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29 April 2005
British policy towards Cyprus: a pre-election assesment
British released documents for 1974 The 1974 British Foreign Office and Ministry of Defence documents released on the 1 January... expose beyond any doubt the partitionist British policy followed before, during and most importantly right after the Turkish invasion, a policy that inevitably led with mathematical accuracy to the Annan plan today... they eagerly promised to help Ecevit proceed with the invasion when they agreed to prevent Greece from rushing troops in aid of Cyprus.

British released documents for 1974

The 1974 British Foreign Office and Ministry of Defence documents released on 1 January reveal quite a handful this year. And expose beyond any doubt the partitionist British policy followed before, during and most importantly right after the Turkish invasion, a policy that inevitably led with mathematical accuracy to the Annan plan today.

First of all I should summarise that the Turkish policy from January 1974 and right up to the invasion in July and thereafter was also consistent as all the previous years. Demanded Federation, geographical federation and blatantly referred to bizonal bicommunal federation as the ultimate goal.

On the 11th of February the idea of Federation was officially demanded by the Turks. On the 13th the Turkish Foreign Minister told the British Ambassador in Ankara that the federal system was their objective in order to put the Turkish minority on an equal footing with the Greeks.  On the 27th of February the Turkish constitutionalist working  in Cyprus explained to the British High Commissioner that the bicommunal state remained the Turkish goal but they did not have faith in the 1960 Treaties and that Federation would not work without geographical separation and so on.

On the 12 July the Cyprus High Commission in London delivered to the Foreign Office a memorandum about the impracticability of a federal solution which was a clearly Turkish solution and Turkish demand which Archbishop Makarios rejected as it would lead to partition.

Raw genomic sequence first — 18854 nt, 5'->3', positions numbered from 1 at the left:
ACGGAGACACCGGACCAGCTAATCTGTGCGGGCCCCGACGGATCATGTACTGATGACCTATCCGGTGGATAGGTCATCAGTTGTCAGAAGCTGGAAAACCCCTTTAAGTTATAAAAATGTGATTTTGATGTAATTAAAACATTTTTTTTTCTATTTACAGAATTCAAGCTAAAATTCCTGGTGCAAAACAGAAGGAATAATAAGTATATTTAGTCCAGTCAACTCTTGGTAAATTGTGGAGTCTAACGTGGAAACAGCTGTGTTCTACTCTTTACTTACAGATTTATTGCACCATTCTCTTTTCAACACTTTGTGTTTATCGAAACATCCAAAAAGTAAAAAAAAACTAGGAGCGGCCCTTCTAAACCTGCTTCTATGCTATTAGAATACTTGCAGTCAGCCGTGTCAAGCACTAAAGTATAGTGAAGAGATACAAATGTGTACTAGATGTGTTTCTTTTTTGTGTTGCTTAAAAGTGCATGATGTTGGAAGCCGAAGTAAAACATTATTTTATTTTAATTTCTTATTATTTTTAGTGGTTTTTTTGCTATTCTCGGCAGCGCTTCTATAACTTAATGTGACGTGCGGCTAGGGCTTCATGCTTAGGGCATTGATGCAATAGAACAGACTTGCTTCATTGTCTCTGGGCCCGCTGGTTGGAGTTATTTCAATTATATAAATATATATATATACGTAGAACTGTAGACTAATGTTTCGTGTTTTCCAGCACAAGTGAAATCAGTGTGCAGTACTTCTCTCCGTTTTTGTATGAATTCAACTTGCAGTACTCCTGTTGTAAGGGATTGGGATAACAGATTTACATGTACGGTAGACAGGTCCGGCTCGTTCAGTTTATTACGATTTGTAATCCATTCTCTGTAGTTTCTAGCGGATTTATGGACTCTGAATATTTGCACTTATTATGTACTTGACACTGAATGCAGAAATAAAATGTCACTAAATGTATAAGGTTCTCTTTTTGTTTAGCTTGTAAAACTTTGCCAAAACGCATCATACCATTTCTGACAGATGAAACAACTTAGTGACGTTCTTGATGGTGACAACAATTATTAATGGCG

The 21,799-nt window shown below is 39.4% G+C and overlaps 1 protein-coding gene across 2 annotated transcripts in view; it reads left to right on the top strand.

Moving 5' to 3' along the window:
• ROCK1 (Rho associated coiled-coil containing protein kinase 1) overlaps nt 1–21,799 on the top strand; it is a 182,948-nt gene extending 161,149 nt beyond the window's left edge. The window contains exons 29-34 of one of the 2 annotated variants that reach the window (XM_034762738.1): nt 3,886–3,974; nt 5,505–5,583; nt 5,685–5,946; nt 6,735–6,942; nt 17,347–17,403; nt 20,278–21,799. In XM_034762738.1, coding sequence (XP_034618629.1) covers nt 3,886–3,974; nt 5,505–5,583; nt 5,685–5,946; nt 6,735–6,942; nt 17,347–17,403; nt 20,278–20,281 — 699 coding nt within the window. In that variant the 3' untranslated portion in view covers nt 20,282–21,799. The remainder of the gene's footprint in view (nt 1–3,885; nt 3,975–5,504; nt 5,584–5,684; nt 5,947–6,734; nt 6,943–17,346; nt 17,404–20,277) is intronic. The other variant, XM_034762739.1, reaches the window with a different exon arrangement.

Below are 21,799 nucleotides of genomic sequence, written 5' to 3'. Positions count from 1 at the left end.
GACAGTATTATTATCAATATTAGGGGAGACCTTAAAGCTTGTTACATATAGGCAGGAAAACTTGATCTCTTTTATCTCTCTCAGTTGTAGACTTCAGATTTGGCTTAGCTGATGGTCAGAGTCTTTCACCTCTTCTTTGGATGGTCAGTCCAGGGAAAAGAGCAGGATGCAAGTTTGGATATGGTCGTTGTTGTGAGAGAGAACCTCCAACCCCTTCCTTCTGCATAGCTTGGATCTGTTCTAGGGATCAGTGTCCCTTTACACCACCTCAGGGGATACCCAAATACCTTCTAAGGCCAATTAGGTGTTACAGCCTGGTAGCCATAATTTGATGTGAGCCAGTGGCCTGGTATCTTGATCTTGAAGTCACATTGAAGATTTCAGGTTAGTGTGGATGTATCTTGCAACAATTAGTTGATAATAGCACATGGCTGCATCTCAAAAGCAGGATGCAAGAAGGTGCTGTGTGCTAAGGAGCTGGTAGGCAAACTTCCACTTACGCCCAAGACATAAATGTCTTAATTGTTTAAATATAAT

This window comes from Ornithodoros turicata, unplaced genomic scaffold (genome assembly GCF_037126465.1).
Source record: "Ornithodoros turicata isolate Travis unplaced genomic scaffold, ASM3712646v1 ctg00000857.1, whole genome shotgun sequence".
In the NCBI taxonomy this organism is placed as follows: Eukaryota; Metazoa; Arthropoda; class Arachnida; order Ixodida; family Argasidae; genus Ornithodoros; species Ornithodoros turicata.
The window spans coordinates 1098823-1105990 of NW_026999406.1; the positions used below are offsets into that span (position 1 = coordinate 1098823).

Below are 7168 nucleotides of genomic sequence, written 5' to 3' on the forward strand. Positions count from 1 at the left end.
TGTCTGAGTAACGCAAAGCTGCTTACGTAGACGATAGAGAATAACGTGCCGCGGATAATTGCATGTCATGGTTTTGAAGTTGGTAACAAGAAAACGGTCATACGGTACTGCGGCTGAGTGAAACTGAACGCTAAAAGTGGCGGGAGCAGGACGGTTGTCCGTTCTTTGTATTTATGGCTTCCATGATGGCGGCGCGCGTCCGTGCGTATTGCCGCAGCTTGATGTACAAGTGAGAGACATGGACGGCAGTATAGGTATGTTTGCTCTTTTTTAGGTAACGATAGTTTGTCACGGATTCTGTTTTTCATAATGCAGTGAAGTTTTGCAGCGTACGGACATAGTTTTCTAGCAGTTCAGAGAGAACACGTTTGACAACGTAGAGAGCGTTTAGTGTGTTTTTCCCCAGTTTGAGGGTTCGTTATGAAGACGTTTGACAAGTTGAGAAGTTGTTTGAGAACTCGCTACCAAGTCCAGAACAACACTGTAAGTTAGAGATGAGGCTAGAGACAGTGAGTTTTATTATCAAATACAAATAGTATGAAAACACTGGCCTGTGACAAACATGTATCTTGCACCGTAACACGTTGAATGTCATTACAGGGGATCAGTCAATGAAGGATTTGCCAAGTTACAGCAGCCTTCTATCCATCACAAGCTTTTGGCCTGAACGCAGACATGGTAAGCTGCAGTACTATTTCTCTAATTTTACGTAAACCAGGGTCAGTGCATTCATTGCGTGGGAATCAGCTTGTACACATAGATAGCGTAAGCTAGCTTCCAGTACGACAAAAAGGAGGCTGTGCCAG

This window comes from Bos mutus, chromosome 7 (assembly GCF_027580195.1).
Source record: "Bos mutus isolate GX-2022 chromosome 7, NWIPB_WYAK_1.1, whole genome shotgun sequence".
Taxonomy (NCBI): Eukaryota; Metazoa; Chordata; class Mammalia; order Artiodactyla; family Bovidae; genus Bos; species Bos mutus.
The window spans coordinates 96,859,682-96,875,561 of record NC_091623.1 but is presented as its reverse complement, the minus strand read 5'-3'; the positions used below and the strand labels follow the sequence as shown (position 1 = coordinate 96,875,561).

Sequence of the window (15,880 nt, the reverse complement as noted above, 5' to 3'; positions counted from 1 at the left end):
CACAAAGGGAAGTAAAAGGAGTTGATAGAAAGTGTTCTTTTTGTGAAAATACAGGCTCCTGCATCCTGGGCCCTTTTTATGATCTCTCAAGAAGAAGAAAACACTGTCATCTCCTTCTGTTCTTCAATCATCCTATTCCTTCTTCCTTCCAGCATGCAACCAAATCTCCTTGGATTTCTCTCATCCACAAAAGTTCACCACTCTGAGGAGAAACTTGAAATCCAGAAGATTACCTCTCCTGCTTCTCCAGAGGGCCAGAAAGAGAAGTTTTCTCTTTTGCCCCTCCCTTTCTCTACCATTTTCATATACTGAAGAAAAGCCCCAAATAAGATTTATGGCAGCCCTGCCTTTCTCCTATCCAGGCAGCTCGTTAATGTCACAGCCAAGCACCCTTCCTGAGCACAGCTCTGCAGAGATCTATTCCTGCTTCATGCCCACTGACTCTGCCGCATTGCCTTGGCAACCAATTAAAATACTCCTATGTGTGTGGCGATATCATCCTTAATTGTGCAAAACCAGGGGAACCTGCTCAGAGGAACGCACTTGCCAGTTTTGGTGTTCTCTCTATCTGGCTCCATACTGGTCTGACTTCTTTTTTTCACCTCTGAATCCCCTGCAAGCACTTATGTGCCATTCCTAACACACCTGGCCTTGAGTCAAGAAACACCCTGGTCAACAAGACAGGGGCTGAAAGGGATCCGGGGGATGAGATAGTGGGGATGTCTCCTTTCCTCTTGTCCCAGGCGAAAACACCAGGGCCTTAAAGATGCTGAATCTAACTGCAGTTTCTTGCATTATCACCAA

On the 17th of July Makarios who had been rescued by the British and transported via Malta to London met with  Prime Minister Harold Wilson and Foreign Secretary James Callaghan and agreed with  Prime Minister when the latter tried to put words in his mouth that the actions of Greece amounted to an invasion.

The same day Turkish Prime Minister Ecevit also met with Harold Wilson and James Callaghan and asked permission to invade Cyprus through the British Bases. Although they refused to join Turkey in such an operation, purely on legal grounds (they knew they would be in deep trouble had they conceded) they eagerly promised  to help Ecevit to proceed with the invasion when they agreed to prevent Greece from rushing troops in aid of Cyprus.

Therevealing factor in this case is of course two fold. A) The original intention of Turkey was to invade and  occupy the whole of the island if one takes into consideration that the bases are located on the other side of Cyprus and B) The British Government gave its tacit clearance to Turkey to proceed with the invasion and promised to do everything to blockade Greece from helping Cyprus (which in fact tallies perfectly with the British 1964 preparation plan for a Turkish invasion).

Kissinger factor

On the 18 of July a very detailed document brings to light a totally different picture from the one we had taken for granted for 30 years. American Foreign Secretary Henry Kissinger was stressing in no uncertain terms to Callaghan that he wanted Britain to work with the Greeks and Turks together in London for a constitutional solution on the basis of the 1960 Treaties calling a tripartite meeting for the 20th of July.  He did not want Makarios or Sampson and favoured Glafkos Clerides which was the British chosen one too, but a solution formula to be found based on the 1960 Treaties. 10 Downing street advisers however disagreed with Kissinger on this and were pushing forcefully for a radical constitutional change undermining the 1960 Treaties in accordance with the wishes of the Turks.